Ryders Eyewear has shaken up the sunglasses scene with a new offering designed for those of us that battle the elements for pleasure. There are few things worse than losing visibility due to accumulated moisture on your lenses, so the engineers at Ryders have concocted a secret sauce to coat their lenses in order to prevent your glasses from fogging up.
From Ryders Eyewear
- Anti-fog back with hydrophobic front lense coating: The back of the lens resists fogging, even in the most demanding conditions. It is permanent and washable so you can wipe the lens without the risk of removing its anti-fog properties.
- Polycarbonate lens material: Polycarbonate is the extraordinarily durable thermoplastic that’s used in bulletproof glass, riot shields and astronaut helmets.
- UV Protection
- Optically correct to prevent fatigue
- Scratch-resistant coating
- UV protection: 100% UVA, UVB, UVC and harmful blue light to 400nm
- Hydrophilic nose pad
Matte white and orange with yellow photochromic anti-fog lens: MSRP $139.99.
Matte black with yellow photochromic anti-fog lens: MSRP $129.99.
Form and Fit
The Thorn comes with a fairly standard design, common amongst most athletic sunglasses. The arm is fairly straight and of medium length. I found that the length of the arm was just a touch too long for my liking–it slightly interfered with the retention system on my helmet. However, when properly positioned, it fit like a champ and required very little readjustment while on the trail. I will note that other athletic sunglasses I own have much longer arms, and these sunglasses were a vast improvement.
One feature that surprised me was the lack of padding on the arm that touches the region around the ear. Previously, I have been inclined to purchase sunglasses with padding at the end of the arm for increased grip. As one with long hair, however, I can’t stress how nice it has been to wear these sunglasses and not have to worry about ripping out hair whenever taking these off, since they lack sticky silicone near the earpiece. However, I was worried about how well these sunglasses would stay put, as there’s nothing worse than bombing down a rock garden while having your sunglasses bounce all around your face. Considering the fact that these are lightweight, they had excellent positional stability during rides through the rockiest terrain.
The Thorn features very large lenses to enhance eye coverage for both added comfort and protection. The nose pad is a thin, pliable material to improve grip and prevent fatigue during long rides. This nose pad material is designed to be hydrophilic, enhancing grip and preventing the eyewear from slipping in even the wettest, sweatiest conditions thrown at it. Due in large part to the polycarbonate lenses, these sunglasses are incredibly light, weighing in at around 30 grams. In a sport that can result in hard impact, it’s always important to have shatterproof lenses, another great feature of the Thorn.
The unique offering for the Thorn is their proprietary lenses. The Thorn comes with an option for photochromic (tested here) or polarized lenses. Photochromic means that the amount of tint changes with the amount of sunlight. This change is activated by UV rays, which means they will not darken while in your car since car windows are designed to block UV light. However, once outside, this is incredibly useful when your trail weaves through shaded, low-light conditions, as well as open areas. In addition, they have designed the lenses to utilize a hydrophobic front along with an anti-fog coating on the back of the lens. Gone are the days of losing visibility due to moisture, either from yourself or from mother nature.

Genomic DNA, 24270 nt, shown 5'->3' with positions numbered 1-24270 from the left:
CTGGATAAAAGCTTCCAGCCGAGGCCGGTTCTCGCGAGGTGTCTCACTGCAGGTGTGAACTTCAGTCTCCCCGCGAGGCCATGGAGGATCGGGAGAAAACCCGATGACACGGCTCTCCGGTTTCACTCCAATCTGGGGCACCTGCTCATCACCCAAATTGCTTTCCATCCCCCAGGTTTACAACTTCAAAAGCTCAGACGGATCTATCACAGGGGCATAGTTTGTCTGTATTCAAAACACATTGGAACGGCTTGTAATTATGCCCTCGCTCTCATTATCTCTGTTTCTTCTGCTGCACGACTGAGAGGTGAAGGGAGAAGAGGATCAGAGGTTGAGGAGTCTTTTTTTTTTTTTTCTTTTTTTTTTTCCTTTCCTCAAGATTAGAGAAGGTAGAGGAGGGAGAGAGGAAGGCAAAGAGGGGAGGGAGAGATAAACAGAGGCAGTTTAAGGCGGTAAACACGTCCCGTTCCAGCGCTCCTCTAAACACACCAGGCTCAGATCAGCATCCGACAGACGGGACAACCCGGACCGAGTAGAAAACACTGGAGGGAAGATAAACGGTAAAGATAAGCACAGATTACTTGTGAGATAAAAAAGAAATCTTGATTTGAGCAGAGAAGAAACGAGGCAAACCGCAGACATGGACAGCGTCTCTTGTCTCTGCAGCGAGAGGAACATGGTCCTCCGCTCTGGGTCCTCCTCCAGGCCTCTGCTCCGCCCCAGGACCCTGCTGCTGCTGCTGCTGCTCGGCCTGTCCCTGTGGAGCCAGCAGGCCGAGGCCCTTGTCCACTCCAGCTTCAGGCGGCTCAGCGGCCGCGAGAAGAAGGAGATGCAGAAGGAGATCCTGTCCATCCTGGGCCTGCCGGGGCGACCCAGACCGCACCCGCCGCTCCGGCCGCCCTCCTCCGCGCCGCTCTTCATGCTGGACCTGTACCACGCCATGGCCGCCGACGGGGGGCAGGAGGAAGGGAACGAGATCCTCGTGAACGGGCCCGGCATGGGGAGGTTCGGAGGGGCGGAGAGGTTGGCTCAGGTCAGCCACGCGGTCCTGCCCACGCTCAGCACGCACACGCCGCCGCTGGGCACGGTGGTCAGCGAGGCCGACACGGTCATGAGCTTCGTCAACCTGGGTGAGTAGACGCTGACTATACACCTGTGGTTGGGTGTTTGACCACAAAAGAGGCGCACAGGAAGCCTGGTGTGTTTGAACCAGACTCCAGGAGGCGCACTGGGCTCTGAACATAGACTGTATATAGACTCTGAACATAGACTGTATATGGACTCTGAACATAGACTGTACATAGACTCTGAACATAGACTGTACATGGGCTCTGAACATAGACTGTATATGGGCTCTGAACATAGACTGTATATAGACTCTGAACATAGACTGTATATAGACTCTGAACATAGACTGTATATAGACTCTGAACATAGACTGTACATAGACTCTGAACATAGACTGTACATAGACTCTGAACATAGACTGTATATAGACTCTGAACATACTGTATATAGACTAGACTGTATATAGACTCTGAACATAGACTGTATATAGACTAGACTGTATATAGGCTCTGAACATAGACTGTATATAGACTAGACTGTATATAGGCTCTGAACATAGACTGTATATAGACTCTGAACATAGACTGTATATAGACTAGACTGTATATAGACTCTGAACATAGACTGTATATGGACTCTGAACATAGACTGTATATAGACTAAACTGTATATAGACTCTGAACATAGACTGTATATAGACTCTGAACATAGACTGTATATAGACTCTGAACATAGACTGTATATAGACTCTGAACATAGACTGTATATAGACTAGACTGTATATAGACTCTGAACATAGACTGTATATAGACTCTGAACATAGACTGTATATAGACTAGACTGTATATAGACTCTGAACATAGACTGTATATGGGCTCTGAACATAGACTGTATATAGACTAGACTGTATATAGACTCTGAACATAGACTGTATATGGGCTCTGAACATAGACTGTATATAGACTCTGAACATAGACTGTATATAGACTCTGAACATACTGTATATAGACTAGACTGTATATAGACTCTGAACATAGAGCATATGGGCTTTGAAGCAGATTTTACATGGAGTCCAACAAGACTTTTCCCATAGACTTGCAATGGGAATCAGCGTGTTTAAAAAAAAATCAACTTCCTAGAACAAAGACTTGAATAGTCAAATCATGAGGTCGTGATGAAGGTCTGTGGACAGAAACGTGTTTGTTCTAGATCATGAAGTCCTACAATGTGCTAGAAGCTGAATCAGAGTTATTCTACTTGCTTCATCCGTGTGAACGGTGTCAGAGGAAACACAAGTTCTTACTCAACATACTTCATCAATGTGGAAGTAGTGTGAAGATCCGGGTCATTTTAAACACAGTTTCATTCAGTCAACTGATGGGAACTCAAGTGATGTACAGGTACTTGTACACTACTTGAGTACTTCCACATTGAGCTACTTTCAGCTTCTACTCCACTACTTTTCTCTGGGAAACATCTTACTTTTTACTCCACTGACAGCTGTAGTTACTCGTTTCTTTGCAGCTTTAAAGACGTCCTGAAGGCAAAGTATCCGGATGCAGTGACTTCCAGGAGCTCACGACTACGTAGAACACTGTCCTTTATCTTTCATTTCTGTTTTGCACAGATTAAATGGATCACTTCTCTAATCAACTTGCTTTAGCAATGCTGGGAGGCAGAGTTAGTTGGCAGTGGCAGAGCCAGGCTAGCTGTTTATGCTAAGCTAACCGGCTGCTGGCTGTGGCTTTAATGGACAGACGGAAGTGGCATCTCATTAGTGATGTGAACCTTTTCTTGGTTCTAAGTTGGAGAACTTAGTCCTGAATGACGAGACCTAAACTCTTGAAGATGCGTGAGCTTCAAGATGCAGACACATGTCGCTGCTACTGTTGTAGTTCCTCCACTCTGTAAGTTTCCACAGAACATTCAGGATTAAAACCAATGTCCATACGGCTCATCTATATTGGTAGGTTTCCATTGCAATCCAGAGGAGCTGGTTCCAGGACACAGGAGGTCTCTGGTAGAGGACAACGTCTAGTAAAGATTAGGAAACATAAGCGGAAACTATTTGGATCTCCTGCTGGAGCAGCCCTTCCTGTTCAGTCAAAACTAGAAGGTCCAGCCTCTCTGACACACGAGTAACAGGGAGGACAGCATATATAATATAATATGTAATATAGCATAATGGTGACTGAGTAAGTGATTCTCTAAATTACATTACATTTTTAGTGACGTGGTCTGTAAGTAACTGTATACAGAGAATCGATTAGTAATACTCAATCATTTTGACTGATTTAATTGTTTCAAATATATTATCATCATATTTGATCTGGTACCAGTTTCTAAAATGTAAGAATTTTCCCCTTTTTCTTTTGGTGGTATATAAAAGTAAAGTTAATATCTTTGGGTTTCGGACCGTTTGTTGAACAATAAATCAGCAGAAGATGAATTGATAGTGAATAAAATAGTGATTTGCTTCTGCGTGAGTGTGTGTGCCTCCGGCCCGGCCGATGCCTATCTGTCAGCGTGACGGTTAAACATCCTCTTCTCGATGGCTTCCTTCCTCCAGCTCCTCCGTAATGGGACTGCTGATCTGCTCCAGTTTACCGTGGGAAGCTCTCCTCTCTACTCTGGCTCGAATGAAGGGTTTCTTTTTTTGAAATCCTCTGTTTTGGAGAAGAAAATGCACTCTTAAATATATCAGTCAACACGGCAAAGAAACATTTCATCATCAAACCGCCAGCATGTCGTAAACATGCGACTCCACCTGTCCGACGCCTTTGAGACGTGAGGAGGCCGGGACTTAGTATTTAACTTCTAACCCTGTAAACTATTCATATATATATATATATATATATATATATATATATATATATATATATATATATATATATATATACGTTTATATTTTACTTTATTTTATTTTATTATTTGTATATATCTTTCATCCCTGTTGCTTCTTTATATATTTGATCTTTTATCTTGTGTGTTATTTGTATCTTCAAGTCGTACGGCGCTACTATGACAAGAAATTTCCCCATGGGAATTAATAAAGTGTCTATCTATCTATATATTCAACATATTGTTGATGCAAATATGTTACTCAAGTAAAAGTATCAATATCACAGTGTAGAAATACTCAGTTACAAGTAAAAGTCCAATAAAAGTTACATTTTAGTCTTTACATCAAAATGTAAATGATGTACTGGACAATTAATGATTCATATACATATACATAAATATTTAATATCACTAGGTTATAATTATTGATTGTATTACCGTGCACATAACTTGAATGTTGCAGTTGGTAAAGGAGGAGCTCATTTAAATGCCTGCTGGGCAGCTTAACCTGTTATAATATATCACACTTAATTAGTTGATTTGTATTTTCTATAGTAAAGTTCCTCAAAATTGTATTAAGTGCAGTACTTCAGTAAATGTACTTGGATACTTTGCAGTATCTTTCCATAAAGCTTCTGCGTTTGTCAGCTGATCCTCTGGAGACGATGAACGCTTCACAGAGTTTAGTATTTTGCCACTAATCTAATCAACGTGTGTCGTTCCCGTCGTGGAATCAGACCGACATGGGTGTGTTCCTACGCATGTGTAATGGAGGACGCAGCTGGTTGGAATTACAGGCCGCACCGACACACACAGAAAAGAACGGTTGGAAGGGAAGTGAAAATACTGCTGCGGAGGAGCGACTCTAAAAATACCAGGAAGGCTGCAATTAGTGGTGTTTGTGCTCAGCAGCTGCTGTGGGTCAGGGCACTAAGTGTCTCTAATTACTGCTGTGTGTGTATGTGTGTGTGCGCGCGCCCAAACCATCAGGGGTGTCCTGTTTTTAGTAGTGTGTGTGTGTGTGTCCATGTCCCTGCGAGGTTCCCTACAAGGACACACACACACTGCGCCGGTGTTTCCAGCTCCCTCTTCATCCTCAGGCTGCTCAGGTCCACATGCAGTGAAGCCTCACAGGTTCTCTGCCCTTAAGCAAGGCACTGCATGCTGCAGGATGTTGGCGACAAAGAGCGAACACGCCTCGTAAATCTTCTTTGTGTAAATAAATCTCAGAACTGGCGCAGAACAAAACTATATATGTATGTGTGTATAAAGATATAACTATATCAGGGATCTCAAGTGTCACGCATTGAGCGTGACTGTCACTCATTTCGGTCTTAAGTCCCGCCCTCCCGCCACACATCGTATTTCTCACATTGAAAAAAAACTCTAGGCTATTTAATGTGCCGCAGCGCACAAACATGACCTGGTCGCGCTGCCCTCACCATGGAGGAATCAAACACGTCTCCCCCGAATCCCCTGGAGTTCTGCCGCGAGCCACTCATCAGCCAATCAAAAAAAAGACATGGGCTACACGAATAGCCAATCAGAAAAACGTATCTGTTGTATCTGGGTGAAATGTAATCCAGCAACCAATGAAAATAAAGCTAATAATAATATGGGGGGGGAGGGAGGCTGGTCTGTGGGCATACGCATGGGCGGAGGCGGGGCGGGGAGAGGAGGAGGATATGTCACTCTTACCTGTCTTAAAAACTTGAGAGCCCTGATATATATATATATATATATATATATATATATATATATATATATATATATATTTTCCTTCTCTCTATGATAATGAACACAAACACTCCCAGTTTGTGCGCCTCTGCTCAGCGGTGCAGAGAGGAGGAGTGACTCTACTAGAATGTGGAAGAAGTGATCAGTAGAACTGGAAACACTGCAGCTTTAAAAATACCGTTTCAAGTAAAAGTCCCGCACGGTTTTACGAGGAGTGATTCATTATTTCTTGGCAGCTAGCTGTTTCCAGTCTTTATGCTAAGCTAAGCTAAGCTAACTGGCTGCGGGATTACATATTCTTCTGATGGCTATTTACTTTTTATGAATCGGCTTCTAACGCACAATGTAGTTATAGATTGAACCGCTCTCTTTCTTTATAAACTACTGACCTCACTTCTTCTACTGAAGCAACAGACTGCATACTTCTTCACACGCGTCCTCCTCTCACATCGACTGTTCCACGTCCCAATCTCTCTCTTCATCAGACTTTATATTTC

Ryders offers the Thorn in a whole range color schemes and lens color offerings. The ones reviewed here are the matte white and orange as well as classic black, both with yellow photochromic lenses.
Out on the Trail
As mentioned above, the lenses are exceptionally large. As someone with a smaller face, I didn’t care for this design in the beginning, as they looked a bit odd. However, it didn’t take many fast downhill descents for me to realize the advantage of having these larger lenses. Tested in the driest conditions the desert can provide, as well as many muddy rides, I can vouch for the ability for the Thorn to protect your vulnerable eyes from dust, debris, and mud.
Though the length of the arms was a vast improvement over other athletic sunglasses I own, I did have a couple of helmets where there was minor interference with the retention system. It would take some slight adjustments at the beginning of the ride to get them situated correctly. Due to their light weight and soft nosepiece, I found the Thorn to be exceptionally comfortable when wearing them all day on the bike.
The anti-fog coating worked like a champ, most of the time. If the sunglasses weren’t positioned with spacing between my forehead and the top of the sunglasses, the lenses would fog, particularly on slow climbs in humid conditions. I don’t think the fanciest of coatings could prevent that from occuring, though.
In addition, the tint change occurs exceptionally rapidly, typically within 10 seconds of stepping outdoors. Minor adjustments in tint were slower to occur, but I always felt as though the tint was nearly perfect for the conditions I was riding in.
These lightweight, robust sunglasses took quite a beating from me over several months of testing, with little noticeable wear. The fit was comfortable, and the anti-fog coating prevented the lenses from fogging in almost all circumstances. If you’re looking for a pair of sunglasses that will help you battle the elements while on the bike, the Ryders Thorn are the perfect match.
Thanks to Ryders Eyewear for providing the Thorn for review.
I want a secret sauce on my lens…